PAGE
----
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Beyond the Paper Chase

NCJ Number
Law Enforcement Technology Volume: 35 Issue: 11 Dated: November 2008 Pages: 58,60,62
Andrew Cartwright
Date Published
November 2008
4 pages
This article discusses the use of technology for reporting of incidents to police by citizens.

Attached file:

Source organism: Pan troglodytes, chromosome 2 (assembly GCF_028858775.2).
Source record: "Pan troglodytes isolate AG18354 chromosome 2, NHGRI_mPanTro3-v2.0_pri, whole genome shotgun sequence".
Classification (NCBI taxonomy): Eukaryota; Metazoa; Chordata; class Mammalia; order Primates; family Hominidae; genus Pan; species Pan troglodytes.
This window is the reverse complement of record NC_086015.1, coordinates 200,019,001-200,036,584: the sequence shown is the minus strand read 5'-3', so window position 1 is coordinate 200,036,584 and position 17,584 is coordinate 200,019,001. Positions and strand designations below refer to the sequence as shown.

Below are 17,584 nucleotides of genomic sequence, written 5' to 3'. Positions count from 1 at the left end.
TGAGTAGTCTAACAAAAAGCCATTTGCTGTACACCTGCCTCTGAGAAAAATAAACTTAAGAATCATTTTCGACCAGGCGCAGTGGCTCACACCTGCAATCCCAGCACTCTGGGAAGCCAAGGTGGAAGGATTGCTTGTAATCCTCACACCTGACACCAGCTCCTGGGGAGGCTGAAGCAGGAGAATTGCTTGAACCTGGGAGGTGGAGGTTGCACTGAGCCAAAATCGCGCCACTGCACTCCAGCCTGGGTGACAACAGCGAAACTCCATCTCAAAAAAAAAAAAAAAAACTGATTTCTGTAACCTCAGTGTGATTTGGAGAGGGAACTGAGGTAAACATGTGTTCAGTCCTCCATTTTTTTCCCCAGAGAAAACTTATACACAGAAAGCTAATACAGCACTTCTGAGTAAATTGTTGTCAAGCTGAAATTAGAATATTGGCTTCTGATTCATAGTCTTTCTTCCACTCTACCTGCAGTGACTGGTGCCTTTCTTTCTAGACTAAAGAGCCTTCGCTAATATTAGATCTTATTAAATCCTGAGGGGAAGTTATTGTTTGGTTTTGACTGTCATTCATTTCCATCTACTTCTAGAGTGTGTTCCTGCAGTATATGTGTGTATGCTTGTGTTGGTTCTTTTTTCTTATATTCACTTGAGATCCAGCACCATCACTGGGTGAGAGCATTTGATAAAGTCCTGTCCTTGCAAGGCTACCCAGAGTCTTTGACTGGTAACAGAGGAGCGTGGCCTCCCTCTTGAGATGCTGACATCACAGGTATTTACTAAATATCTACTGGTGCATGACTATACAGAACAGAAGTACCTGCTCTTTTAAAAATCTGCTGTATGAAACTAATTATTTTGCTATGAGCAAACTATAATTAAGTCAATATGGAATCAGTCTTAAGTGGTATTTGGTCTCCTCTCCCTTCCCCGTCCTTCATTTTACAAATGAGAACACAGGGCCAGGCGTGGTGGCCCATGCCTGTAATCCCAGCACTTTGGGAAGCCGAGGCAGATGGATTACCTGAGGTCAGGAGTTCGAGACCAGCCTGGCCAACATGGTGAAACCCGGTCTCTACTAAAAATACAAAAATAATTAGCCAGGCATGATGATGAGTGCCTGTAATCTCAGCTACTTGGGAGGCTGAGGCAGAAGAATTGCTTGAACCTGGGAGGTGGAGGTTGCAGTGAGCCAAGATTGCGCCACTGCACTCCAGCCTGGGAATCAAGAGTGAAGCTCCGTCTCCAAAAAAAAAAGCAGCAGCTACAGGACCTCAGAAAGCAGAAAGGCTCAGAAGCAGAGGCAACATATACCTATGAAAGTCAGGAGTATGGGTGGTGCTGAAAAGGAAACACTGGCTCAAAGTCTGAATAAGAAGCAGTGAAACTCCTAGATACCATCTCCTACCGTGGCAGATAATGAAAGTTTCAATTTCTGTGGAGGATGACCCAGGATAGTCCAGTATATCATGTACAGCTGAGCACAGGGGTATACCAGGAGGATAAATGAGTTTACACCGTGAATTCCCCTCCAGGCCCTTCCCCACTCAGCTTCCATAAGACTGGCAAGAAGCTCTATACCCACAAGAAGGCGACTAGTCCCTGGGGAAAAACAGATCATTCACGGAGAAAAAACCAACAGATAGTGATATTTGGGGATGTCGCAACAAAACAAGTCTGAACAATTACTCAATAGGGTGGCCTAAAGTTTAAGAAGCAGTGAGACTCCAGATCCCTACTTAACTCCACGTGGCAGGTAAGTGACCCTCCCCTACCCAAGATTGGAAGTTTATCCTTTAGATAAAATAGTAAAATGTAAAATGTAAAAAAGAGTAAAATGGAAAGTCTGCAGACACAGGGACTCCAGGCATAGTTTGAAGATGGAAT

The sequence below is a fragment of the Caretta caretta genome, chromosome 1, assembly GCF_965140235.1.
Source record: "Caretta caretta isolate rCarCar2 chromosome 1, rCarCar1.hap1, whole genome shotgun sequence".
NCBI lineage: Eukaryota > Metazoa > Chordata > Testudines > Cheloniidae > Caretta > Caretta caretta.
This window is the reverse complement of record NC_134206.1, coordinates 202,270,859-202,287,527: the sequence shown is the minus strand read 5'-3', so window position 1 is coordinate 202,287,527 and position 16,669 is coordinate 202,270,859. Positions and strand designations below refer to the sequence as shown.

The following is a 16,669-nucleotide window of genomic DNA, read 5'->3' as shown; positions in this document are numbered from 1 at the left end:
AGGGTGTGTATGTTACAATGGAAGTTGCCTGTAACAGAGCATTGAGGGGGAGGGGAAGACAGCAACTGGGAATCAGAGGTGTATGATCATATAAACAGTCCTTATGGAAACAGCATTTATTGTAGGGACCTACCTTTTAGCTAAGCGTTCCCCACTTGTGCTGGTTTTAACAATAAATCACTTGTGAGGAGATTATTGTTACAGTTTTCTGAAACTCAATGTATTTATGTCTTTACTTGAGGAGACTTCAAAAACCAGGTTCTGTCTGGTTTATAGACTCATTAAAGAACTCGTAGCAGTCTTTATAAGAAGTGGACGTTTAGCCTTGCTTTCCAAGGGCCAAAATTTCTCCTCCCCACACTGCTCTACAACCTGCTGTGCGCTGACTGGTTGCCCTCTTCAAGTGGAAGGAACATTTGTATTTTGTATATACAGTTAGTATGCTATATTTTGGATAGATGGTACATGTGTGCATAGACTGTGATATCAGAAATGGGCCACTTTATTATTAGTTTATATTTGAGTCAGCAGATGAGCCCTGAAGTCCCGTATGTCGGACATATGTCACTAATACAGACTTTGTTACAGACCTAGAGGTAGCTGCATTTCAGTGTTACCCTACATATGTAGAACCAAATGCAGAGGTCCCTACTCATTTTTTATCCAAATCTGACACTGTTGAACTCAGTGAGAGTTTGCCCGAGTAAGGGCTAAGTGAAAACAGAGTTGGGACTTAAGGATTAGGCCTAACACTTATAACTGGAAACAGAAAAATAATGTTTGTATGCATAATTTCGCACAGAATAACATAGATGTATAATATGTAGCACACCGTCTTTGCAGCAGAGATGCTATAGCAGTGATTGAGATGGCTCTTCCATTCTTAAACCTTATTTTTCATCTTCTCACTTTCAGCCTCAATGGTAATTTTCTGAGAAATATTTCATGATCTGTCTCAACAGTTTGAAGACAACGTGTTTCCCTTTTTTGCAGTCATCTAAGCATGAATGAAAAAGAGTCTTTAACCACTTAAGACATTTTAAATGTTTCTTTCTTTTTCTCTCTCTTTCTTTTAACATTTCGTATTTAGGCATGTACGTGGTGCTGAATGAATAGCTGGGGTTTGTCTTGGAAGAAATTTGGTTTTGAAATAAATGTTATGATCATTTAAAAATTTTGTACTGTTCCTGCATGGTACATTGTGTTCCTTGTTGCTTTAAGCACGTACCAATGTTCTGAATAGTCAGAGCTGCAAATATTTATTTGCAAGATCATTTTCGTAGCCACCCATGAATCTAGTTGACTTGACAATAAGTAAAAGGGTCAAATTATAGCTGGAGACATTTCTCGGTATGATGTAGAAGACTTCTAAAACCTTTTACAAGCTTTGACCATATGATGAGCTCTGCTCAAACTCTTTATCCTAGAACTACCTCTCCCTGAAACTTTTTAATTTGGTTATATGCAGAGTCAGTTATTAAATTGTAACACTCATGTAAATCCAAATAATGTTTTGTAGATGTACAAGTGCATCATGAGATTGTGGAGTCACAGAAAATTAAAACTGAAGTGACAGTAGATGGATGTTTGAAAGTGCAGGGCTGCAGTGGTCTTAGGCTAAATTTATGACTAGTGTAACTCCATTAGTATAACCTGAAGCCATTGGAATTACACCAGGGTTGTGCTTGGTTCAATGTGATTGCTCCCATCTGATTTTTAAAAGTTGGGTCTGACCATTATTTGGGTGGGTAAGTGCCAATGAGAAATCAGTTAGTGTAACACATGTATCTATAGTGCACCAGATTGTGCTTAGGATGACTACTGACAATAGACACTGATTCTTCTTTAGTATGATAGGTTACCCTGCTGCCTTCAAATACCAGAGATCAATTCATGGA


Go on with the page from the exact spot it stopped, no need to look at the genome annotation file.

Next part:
Online citizen police reporting is becoming increasingly popular across the country. So far, numbers indicate the system has been well received. An example provided is the Fremont Police Department in California, which takes 25 to 30 percent of its reports online and spends only minutes reviewing them before exporting approved reports directly into the records management system (RMS) without the need to transcribe. The author notes that alternative methods for responding to low priority calls have ranged from taking walk-in reports, mail-in reports, and staffing call centers, and while these methods have addressed the need of freeing up patrol officers from paperwork, they still require a significant amount of time and resources. Online citizen reporting systems are different than nearly every other product purchased, as they are one of the few products that law enforcement agencies purchase for citizen use. There are some basic factors provided by the author to consider before searching for an online citizen police reporting system. Any system to be purchased should have some basic requirements so users can fully benefit from it, such as interfacing to the RMS; multilingual support; taking supplements to reports; and report control. The author also cautions that in a young market, it is important to not only consider the product carefully, but also the company providing the product and services.